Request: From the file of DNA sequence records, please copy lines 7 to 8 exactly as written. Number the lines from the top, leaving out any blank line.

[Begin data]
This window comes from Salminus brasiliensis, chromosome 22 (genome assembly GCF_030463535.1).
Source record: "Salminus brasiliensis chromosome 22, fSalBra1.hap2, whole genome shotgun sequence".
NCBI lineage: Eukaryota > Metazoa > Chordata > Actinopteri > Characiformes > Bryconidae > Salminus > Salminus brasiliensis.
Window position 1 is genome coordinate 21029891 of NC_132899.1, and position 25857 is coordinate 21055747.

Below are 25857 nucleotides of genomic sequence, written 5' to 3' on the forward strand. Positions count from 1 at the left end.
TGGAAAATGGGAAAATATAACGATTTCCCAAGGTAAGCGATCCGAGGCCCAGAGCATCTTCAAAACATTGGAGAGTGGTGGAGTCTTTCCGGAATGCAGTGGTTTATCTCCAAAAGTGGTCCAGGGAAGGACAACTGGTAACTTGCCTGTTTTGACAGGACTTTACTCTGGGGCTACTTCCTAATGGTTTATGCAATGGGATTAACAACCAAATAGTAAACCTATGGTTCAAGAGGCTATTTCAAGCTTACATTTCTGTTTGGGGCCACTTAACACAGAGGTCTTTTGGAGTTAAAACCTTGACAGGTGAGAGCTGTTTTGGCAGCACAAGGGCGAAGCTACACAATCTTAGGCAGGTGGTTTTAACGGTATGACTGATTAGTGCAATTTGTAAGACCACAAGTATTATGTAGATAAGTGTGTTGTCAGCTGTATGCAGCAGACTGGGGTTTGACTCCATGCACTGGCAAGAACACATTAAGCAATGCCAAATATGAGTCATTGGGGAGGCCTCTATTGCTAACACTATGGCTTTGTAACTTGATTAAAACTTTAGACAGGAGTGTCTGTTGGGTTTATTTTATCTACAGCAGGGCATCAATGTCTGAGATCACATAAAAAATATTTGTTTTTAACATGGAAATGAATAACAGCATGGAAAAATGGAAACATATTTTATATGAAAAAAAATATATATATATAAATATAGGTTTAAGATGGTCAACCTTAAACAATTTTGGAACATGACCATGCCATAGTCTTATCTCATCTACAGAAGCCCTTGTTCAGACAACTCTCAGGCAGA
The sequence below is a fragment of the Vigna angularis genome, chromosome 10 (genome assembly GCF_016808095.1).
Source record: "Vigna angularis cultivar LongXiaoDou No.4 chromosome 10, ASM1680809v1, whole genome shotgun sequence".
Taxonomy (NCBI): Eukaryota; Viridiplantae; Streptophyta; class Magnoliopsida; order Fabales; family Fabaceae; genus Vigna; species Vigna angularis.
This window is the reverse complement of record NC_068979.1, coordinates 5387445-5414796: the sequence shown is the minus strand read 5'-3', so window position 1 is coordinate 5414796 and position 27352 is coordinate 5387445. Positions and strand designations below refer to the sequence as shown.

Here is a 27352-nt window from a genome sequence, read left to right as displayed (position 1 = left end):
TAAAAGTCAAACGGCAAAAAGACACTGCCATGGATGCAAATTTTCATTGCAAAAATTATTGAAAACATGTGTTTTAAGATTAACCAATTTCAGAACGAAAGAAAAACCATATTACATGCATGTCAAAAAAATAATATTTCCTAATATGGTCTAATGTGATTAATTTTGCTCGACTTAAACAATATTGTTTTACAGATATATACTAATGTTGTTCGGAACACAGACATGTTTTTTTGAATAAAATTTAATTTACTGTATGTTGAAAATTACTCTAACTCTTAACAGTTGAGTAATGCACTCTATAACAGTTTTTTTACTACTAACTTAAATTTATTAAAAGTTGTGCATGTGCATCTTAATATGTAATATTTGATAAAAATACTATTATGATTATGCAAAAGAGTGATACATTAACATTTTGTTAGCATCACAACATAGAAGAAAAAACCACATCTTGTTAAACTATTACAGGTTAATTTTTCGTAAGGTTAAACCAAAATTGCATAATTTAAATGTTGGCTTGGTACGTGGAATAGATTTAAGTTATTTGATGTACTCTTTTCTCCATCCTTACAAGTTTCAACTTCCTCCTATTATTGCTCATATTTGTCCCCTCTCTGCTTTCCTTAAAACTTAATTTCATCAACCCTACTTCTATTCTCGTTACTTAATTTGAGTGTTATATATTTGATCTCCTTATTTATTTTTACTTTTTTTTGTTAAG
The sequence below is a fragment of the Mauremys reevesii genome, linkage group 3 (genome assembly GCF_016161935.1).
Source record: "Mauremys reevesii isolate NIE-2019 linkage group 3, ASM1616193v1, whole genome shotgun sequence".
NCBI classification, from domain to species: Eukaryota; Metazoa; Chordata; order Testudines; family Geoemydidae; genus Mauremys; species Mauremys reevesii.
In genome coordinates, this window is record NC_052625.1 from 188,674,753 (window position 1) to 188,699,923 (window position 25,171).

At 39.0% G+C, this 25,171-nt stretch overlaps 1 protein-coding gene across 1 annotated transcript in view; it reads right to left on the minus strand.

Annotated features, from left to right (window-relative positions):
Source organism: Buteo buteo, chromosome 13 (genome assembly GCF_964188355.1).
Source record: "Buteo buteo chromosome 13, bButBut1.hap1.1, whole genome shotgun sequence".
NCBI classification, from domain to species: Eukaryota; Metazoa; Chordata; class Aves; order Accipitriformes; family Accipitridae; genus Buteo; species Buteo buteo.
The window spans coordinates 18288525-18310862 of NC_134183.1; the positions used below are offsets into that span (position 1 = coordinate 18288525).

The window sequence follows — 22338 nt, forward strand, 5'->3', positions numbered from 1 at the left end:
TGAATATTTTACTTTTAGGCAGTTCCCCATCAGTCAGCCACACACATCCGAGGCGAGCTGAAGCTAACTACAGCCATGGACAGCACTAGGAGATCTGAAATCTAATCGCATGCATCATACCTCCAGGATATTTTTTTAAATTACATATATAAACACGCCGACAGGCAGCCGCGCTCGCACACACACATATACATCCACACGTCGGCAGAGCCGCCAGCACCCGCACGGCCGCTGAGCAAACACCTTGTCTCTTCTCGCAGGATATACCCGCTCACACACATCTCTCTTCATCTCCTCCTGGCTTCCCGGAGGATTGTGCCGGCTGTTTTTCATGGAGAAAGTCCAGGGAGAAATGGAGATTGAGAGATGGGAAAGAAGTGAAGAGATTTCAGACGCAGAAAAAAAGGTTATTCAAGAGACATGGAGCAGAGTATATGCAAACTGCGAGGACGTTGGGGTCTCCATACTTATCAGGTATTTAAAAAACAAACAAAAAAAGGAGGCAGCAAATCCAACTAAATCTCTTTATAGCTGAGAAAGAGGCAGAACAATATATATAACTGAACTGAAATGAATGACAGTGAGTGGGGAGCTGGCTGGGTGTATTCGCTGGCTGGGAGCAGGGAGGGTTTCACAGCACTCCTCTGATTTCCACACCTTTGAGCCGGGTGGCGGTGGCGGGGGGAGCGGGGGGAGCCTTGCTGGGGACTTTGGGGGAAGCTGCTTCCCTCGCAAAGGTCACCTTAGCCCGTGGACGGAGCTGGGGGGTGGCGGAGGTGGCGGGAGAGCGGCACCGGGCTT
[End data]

The sequence below is a fragment of the Vigna angularis genome, chromosome 10 (genome assembly GCF_016808095.1).
Source record: "Vigna angularis cultivar LongXiaoDou No.4 chromosome 10, ASM1680809v1, whole genome shotgun sequence".